Amazon brings machine learning to “everyday developers”
Amazon Web Services (AWS) is looking to bring machine learning (ML) to ordinary developers, launching the SageMaker service to simplify building applications, reports Enterprise Cloud News (Banking Technology’s sister publication).
ML is too complicated for ordinary developers, AWS CEO Andy Jassy said at a keynote during the AWS re:Invent event. “If you want to enable most enterprises and companies to be able to use ML in an expansive way, we have to solve the problem of making it accessible to everyday developers and scientists,” he said.
Amazon has a long history of ML, Jassy says. “We’ve been doing ML at Amazon for 20 years,” he said. Amazon uses it for product recommendations on its retail sales side, to optimise the robots that pick merchandise at its warehouses, for its drone service, for Alexa speech recognition, and more.
Twice as many ML workloads from customers run on AWS as run on any of AWS’s cloud competitors – five times as many for enterprise workloads, Jassy said.
And yet it’s still early days for this field, particularly for the enterprise, Jassy said. Most companies don’t have an expert ML practice yet, as expertise is in short supply, and most of the experts work at big technology companies.
“Developers throw up their hands in frustration,” Jassy said.
To help put ML within reach of everyday developers, AWS introduced SageMaker, which Jassy described as an easy way to build, train and deploy ML models.
SageMaker is designed to ease the ML jobs that are now difficult: collecting and preparing training data, choosing and optimising algorithms, setting up and managing environments for training; training and tuning a model; deploying the model in production; then scaling and managing the production environment. SageMaker comes preloaded with leading ML algorithms, or users can provide their own.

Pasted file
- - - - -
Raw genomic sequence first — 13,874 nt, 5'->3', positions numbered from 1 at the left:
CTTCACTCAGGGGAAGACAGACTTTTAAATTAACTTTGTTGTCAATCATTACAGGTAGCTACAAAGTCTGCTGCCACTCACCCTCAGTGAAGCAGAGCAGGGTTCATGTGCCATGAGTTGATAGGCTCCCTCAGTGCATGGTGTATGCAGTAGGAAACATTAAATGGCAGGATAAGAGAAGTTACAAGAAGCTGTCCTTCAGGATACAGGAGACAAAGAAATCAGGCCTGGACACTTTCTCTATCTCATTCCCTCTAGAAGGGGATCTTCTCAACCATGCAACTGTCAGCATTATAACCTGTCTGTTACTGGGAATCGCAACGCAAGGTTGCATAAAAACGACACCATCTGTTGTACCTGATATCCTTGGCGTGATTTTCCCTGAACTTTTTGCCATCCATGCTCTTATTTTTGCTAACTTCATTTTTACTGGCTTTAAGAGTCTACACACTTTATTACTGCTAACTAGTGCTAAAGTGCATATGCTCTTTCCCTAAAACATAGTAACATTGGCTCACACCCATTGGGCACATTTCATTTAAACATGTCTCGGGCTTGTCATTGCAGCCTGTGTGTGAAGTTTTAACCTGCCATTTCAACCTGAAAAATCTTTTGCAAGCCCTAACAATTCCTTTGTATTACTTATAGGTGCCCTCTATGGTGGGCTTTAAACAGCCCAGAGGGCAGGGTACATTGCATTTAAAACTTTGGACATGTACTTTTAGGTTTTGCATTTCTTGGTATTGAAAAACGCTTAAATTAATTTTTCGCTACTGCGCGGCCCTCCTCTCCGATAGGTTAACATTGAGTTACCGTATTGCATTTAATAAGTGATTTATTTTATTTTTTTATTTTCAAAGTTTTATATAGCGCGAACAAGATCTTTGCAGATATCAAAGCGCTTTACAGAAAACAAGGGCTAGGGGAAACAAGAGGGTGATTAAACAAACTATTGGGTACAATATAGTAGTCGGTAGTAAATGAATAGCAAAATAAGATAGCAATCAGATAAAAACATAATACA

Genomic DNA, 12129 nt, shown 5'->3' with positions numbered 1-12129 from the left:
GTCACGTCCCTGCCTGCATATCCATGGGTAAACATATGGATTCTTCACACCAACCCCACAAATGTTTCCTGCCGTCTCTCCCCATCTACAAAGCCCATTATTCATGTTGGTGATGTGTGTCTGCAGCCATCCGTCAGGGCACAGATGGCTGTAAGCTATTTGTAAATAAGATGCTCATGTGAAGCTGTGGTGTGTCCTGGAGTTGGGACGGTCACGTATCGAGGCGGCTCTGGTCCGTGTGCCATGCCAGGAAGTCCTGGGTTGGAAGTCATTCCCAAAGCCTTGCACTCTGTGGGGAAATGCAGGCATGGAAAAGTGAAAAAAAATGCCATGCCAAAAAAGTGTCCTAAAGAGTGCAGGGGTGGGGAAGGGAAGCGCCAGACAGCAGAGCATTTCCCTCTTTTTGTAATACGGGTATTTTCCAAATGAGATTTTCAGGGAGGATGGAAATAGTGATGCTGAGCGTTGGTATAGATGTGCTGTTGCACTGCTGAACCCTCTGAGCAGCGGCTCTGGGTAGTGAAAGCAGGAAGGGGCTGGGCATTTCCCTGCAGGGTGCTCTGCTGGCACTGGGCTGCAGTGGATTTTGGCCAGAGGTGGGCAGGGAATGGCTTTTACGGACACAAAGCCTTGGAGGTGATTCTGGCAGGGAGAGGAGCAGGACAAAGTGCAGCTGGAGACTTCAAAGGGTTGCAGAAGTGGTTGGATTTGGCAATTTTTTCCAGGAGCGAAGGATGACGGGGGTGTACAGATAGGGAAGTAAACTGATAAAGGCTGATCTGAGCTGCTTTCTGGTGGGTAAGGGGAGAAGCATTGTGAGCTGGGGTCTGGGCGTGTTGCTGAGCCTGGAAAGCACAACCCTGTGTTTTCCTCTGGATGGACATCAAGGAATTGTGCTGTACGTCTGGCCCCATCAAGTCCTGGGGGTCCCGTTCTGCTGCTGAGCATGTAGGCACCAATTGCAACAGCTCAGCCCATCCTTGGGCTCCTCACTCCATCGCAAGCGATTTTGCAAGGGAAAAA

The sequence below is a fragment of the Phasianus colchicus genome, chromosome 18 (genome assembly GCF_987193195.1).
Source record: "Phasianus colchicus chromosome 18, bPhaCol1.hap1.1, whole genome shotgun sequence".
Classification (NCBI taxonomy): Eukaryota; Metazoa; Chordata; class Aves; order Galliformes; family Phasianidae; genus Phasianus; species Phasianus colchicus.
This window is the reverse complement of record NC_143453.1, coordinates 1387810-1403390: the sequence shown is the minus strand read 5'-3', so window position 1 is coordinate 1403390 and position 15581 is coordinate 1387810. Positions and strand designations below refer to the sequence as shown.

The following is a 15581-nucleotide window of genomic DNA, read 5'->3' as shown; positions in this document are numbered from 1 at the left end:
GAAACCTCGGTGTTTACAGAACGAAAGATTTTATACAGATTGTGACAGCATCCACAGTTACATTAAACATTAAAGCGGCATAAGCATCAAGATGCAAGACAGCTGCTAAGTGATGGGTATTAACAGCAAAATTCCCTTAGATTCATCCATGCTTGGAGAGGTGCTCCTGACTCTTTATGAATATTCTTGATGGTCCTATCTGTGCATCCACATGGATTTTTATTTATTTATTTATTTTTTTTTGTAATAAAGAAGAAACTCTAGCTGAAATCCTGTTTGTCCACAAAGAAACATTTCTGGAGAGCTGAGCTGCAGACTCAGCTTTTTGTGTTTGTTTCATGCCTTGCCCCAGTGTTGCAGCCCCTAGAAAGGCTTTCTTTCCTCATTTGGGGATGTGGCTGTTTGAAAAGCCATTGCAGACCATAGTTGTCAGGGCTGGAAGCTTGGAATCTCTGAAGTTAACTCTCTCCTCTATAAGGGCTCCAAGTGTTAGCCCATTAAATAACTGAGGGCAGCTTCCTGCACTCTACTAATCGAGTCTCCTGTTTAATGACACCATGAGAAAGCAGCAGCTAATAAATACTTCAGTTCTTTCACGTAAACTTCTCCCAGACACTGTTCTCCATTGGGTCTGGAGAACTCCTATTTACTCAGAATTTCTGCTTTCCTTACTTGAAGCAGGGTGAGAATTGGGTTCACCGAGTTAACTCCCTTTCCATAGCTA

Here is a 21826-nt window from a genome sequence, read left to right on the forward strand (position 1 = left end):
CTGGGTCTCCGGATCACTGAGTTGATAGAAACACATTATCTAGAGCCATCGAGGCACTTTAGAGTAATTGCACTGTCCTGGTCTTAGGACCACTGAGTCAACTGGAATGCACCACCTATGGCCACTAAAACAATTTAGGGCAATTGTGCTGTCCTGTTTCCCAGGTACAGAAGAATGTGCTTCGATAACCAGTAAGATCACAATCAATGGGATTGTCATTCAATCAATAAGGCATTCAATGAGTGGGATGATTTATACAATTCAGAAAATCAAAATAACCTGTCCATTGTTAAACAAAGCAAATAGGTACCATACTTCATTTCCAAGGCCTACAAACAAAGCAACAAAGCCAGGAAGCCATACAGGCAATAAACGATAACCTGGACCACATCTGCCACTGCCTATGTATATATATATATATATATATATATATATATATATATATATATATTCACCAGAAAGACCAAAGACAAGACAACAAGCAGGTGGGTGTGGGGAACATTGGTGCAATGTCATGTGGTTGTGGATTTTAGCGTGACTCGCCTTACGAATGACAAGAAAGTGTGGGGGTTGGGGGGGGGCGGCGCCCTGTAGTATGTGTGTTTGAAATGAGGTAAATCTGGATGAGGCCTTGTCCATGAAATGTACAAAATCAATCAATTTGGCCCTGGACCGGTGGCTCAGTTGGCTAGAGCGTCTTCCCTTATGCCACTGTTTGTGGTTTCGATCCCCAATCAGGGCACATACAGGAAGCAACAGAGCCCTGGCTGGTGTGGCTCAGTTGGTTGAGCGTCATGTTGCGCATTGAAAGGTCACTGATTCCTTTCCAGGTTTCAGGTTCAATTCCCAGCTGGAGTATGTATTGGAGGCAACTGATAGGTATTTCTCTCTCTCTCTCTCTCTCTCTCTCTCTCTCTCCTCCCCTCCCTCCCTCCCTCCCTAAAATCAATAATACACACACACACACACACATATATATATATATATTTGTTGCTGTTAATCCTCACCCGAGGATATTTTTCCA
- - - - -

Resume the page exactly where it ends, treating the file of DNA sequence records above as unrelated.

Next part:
And to help developers get familiar with the basics, AWS introduced DeepLens, which the company bills as the first wireless, deep-learning enabled video camera. AWS sees developers using DeepLens to build simple applications that teach ML principles.
ML and artificial intelligence (AI) are hot areas of competition for cloud providers, where contenders see opportunities to catch up with AWS’s long lead in market share. Google introduced TensorFlow, its cloud-based platform, in 2015, and this year introduced TensorFlow Processing Unit chips to improve performance on its Google Compute Engine.
Also this year, Google launched an investment fund for AI start-ups.
Microsoft outlined its AI plans in a plan it calls Project Brainwave, which it described in August.
IBM is developing a Distributed Deep Learning software library to improve scalability and performance for ML and AI.
And Oracle added ML, AI and automation for internet of things (IoT) deployments in August, as well as juicing its Customer Experience Suite with AI.